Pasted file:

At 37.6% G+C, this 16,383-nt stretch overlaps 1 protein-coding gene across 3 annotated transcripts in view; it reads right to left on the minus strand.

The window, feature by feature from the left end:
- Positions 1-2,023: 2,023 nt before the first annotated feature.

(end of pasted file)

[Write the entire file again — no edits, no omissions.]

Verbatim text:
At 37.6% G+C, this 16,383-nt stretch overlaps 1 protein-coding gene across 3 annotated transcripts in view; it reads right to left on the minus strand.

The window, feature by feature from the left end:
- Positions 1-2,023: 2,023 nt before the first annotated feature.